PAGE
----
Hollywood studios sought to enter into commercial deals with the Kim Dotcom's Megaupload site, evidence due to be used in his defence reveals.

The defence team has emails from executives at Disney, Warner Bros, Fox and Turner Broadcasting - among those who complained loudest about copyright infringements - seeking commercial agreements with Megaupload.

They include offers to share content and to join advertising deals, and show studios attempting to strike deals.

A Warner Bros staff member sought an automated upload service, with an email asking: "We would like to upload our content all at once instead of one video at a time."


The company's former digital marketing co-ordinator Shelina Sayani offered "opportunities to syndicate our exciting entertainment content".

Her offer was restricted to clips and trailers - rather than whole shows - but shows the willingness of the Motion Picture Association of America (MPAA) members to engage with a company since branded as the biggest copyright pirating outfit in the world.

Both Fox and Turner Broadcasting emailed asking for discussions about joint advertising projects - effectively a commercial deal with Megaupload to profit both parties.

The defence case will also set out how commonplace use of the site was among the Hollywood studios and record companies. It shows 490 Megaupload accounts registered to MPAA and Recording Industry Association (RIA) members.

Dotcom's legal team's trawl of file data has shown MPAA and RIA members uploaded 16,455 files to Megaupload.

The data also showed 1058 members were registered through .gov domains, which takes in US government sites including the FBI, Nasa and the US court service.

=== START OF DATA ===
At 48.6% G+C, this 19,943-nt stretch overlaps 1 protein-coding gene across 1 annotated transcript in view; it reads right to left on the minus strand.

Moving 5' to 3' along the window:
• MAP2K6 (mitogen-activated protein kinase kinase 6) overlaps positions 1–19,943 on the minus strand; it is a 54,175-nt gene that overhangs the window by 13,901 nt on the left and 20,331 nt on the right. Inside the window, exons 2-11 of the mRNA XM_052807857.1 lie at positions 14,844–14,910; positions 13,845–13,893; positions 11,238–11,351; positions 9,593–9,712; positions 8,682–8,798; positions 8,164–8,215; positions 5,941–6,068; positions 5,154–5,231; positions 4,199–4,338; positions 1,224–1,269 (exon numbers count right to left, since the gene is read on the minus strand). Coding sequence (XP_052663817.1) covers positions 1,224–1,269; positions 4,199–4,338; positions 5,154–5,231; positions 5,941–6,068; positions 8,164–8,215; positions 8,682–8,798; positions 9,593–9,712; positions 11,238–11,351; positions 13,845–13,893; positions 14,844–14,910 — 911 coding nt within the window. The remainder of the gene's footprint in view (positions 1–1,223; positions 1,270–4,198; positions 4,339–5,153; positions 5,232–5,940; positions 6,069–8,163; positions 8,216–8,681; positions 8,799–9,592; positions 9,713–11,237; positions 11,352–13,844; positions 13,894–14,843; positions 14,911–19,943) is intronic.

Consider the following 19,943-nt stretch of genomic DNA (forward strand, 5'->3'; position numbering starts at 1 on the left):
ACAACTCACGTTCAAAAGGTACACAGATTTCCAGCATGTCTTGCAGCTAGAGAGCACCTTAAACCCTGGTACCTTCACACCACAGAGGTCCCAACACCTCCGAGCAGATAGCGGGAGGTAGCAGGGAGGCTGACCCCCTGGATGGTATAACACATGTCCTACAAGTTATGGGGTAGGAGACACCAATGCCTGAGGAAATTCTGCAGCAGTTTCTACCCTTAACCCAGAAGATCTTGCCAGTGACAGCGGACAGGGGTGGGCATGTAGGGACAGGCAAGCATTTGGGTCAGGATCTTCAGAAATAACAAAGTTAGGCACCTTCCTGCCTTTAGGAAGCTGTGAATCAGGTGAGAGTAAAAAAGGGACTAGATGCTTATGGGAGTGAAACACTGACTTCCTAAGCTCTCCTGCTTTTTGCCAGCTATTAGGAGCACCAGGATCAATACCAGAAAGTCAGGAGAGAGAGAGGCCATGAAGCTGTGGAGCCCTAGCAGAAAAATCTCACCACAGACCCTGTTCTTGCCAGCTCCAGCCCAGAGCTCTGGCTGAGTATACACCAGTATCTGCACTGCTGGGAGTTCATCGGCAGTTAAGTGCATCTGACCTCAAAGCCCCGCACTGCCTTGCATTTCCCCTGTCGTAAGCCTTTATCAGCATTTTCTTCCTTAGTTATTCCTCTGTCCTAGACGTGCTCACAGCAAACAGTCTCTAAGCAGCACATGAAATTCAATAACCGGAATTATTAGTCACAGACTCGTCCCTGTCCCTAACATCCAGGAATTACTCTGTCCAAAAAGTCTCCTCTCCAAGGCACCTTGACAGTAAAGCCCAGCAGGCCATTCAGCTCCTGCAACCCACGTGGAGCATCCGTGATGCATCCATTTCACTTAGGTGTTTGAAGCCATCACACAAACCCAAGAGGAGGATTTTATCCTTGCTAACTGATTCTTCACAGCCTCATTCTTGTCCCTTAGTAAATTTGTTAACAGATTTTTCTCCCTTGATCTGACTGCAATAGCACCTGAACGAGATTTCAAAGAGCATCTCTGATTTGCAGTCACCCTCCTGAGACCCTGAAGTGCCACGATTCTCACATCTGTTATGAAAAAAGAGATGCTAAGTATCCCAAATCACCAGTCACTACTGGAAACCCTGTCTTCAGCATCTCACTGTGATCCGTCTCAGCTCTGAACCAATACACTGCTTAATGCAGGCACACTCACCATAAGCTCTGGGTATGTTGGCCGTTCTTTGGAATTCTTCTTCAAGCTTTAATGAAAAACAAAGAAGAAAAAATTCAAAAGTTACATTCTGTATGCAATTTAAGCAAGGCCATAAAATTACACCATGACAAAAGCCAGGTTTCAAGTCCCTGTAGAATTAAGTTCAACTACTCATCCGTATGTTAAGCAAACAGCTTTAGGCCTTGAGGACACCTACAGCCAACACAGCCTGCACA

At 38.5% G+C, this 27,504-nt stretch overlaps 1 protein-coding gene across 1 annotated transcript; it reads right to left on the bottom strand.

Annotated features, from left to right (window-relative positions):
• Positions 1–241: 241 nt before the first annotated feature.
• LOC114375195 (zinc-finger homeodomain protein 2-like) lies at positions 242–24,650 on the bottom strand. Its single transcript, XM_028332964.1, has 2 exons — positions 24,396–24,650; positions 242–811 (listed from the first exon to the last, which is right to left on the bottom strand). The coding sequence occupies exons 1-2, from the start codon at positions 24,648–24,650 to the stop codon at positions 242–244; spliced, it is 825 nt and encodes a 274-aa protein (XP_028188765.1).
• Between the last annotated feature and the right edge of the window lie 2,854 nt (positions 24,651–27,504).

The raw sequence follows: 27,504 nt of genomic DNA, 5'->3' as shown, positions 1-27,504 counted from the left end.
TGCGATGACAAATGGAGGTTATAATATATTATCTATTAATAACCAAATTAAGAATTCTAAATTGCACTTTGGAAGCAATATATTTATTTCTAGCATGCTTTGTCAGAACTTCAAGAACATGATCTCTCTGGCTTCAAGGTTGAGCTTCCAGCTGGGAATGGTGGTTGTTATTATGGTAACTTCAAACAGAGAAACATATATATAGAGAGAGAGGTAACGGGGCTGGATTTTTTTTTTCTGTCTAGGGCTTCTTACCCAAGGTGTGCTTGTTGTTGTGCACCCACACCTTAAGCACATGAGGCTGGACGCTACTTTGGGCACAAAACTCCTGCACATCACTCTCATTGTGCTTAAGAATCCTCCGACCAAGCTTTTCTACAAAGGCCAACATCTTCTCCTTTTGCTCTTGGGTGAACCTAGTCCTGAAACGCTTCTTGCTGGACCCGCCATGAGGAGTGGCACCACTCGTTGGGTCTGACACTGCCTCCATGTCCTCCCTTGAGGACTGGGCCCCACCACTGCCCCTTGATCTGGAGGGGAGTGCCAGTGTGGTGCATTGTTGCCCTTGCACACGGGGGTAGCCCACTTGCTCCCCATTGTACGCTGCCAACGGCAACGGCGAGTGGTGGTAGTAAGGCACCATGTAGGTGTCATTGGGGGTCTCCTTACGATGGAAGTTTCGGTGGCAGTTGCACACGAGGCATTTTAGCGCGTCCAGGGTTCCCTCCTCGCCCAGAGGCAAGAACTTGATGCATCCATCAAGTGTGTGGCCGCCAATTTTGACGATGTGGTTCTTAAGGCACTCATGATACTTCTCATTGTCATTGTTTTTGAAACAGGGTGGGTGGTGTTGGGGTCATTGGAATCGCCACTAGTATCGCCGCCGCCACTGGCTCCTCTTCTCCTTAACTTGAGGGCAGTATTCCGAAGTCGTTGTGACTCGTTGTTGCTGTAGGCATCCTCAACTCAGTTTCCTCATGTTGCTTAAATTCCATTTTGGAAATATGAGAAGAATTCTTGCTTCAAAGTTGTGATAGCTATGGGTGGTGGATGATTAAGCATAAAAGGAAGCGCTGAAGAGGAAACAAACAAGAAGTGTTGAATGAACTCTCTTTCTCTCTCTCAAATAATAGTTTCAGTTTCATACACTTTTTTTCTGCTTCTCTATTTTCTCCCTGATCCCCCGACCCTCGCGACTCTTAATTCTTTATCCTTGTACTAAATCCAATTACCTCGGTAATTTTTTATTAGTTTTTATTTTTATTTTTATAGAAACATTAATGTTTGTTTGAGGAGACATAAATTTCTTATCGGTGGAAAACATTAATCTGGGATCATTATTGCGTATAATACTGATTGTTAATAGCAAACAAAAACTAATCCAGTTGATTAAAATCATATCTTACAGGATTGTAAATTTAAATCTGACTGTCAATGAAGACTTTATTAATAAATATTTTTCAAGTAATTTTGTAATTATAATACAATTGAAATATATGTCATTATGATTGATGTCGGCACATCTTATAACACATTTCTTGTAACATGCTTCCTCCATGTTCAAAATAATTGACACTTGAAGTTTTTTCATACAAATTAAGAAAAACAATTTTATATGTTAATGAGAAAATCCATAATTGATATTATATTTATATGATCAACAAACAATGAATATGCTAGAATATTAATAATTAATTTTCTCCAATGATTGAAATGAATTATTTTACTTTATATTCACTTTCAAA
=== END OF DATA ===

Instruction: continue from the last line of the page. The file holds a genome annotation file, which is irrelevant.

It excluded users who registered through the US military, which numbered accounts at 15,634 users. They uploaded a huge 340,893 files which were about 94,000 gigabytes in total size. Most of the users are believed to be US service personnel serving abroad.

The email evidence was due to be published overnight on the TorrentFreak website.


It comes ahead of the expected defence case from Dotcom's multi-national team after his January arrest at his north Auckland mansion on charges of criminal copyright violation.

He has been freed on bail before an extradition hearing expected in August.

The arrest by New Zealand police was part of a global FBI operation which took down the Megaupload filesharing website said to be responsible for 4 per cent of the world's internet traffic.

The case followed complaints about movie copyright violations by the Hollywood studios through the MPAA. It led to an FBI investigation which accused Dotcom and six colleagues of huge internet piracy. They also come amid a legal wrangle over the Megaupload data.

Carpathia Hosting last week filed a paper seeking a court ruling on Megaupload's data after the FBI raids led to the site being pulled down and company funds frozen.

It wants the court to allow them to delete it or to order someone else to pay for storing it.

The total amount of data stored is 28 petabytes - the equivalent storage size of 330 hours of continuous HDTV or half the collected writings ever made in any language.

The case revealed the MPAA was seeking personal details of individual members as it considered suing those it believed had breached copyright using the website.

The revelation forced the MPAA to assure users yesterday they were not among targets for a civil suit.